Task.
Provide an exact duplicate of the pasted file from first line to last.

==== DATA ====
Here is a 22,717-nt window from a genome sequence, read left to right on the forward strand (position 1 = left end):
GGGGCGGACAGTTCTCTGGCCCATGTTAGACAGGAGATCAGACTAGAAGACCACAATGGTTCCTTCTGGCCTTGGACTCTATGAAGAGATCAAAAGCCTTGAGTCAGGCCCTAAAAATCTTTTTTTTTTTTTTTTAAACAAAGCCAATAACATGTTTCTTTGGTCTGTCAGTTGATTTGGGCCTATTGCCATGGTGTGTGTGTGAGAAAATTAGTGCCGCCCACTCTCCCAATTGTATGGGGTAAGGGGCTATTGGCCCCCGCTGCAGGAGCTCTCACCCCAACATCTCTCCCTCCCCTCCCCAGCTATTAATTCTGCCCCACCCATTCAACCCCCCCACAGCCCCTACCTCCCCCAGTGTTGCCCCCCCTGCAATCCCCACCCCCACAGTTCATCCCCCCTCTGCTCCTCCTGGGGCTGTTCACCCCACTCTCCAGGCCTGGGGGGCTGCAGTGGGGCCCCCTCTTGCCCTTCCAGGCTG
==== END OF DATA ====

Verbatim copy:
Here is a 22,717-nt window from a genome sequence, read left to right on the forward strand (position 1 = left end):
GGGGCGGACAGTTCTCTGGCCCATGTTAGACAGGAGATCAGACTAGAAGACCACAATGGTTCCTTCTGGCCTTGGACTCTATGAAGAGATCAAAAGCCTTGAGTCAGGCCCTAAAAATCTTTTTTTTTTTTTTTTAAACAAAGCCAATAACATGTTTCTTTGGTCTGTCAGTTGATTTGGGCCTATTGCCATGGTGTGTGTGTGAGAAAATTAGTGCCGCCCACTCTCCCAATTGTATGGGGTAAGGGGCTATTGGCCCCCGCTGCAGGAGCTCTCACCCCAACATCTCTCCCTCCCCTCCCCAGCTATTAATTCTGCCCCACCCATTCAACCCCCCCACAGCCCCTACCTCCCCCAGTGTTGCCCCCCCTGCAATCCCCACCCCCACAGTTCATCCCCCCTCTGCTCCTCCTGGGGCTGTTCACCCCACTCTCCAGGCCTGGGGGGCTGCAGTGGGGCCCCCTCTTGCCCTTCCAGGCTG